If the NULL was intended to represent a zero. Since aggregates ignore NULLs in the data. However. The COALESE will continue to look at columns or values until it finds a nonNULL and it will be returned. 134 Tera-Tom Notes Copyright OSS 2001 . in particular the AVG function. the result will be incorrect. Then. Another use for situation is when there is a potential for a column to contain a NULL. if all of the values checked contain NULL.COALESCE Option The COALESCE option will allow you to have options to manipulate nulls. it has no choice but to return a NULL. A situation where COALESCE can help. when it is a NULL another column is to be used to return its value. The following page gives some examples of using the logic. The COALESCE can convert the NULL values to zero and use them in the aggregate. relates to the use of aggregates. the average using NULL will be a higher result then when a zero is used.

HomePhone.COALESCE Option Coalesce will pick the first non-null value in a list. If every value in the list is NULL then Coalesce will return NULL. ‘No Phone’) as Phone From Employee. Think of Coalesce another way: CASE When Y is not null then Y WHEN Z is not null then Z ELSE NULL SELECT Name. Coalesce(WorkPhone. Three Rows Returned Name --------------Jim Blue Jane Green Bill Davis Phone --------------------(513) 300-0341 No Phone (643) 888-3939 Tera-Tom Notes 135 .

136 Tera-Tom Notes Copyright OSS 2001 . The number of expressions used as the argument for an aggregate has unlimited arguments.Distinct Option The Distinct option eliminates duplicate values in an answer set.

Class_code FR JR SO SR Tera-Tom Notes 137 .Distinct Operator The Distinct option eliminates duplicate values in an answer set. The number of expressions used as the argument for an aggregate has unlimited expressions. Example: SELECT DISTINCT Class_code FROM student_table ORDER BY class_code.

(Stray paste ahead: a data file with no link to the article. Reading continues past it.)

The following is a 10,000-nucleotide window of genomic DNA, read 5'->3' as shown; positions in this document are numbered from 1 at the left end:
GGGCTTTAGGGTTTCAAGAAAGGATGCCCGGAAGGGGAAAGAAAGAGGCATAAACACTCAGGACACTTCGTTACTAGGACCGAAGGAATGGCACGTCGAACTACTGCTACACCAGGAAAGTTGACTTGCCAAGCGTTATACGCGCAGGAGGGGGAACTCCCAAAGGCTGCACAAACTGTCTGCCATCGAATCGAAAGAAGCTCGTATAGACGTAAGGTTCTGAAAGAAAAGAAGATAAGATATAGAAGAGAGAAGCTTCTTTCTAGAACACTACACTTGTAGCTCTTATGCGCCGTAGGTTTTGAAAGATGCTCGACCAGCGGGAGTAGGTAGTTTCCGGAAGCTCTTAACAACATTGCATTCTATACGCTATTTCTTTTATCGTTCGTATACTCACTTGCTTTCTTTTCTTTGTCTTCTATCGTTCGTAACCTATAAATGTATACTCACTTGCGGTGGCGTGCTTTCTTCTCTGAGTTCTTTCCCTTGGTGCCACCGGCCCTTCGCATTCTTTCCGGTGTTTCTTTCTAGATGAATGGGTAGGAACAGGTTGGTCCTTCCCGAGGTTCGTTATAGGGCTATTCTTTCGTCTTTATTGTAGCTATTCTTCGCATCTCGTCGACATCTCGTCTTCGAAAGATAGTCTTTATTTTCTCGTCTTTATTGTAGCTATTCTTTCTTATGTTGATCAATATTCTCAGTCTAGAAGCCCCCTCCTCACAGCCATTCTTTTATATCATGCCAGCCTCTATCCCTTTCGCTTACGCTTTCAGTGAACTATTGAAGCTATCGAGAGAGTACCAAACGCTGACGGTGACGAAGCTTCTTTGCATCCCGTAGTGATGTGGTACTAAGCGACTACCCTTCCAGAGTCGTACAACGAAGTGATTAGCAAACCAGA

The ZEROIFNULL converts NULLS to zeros.NULLIFZERO and ZEROIFNULL The NULLIFZERO command converts zeros to NULLS. 138 Tera-Tom Notes Copyright OSS 2001 .

ZEROIFNULL(Salary) AS NONULL FROM Employee.NULLIFZERO(Salary) As NOZERO . SALARY -------------0 40000 NULL 50000 NOZERO -------------NULL 40000 NULL 50000 NONULL -------------0 40000 0 50000 Tera-Tom Notes 139 . The ZEROIFNULL command converts NULLS to zeros.NULLIFZERO and ZEROIFNULL The NULLIFZERO command converts zeros to NULLS. Employee Table Emp 1 2 3 4 Dept 10 10 10 20 Lname Smith Jones Wilson Lane Sal 0 40000 NULL 50000 SELECT Salary .

The SQL Flag will display NON-ANSI SQL. 140 Tera-Tom Notes Copyright OSS 2001 . They stand for FULL. The SQL FLAG can be set to: FULL INTERMEDIATE NONE ENTRY Remember the letters FINE. NONE. AND ENTRY. INTERMEDIATE.SQL Flag The SQLFLAG command enables or disables the SQL Flagger. The SQL Flagger generates a warning message when nonstandard SQL is used.

The SQL FLAG can be set to: FULL INTERMEDIATE NONE ENTRY Remember the letters FINE. They stand for FULL. Tera-Tom Notes 141 .SQL Flag The SQLFLAG command enables or disables the SQL Flagger. AND ENTRY. INTERMEDIATE. The SQL Flag will display NON-ANSI SQL. The SQL Flagger generates a warning message when nonstandard SQL is used. NONE.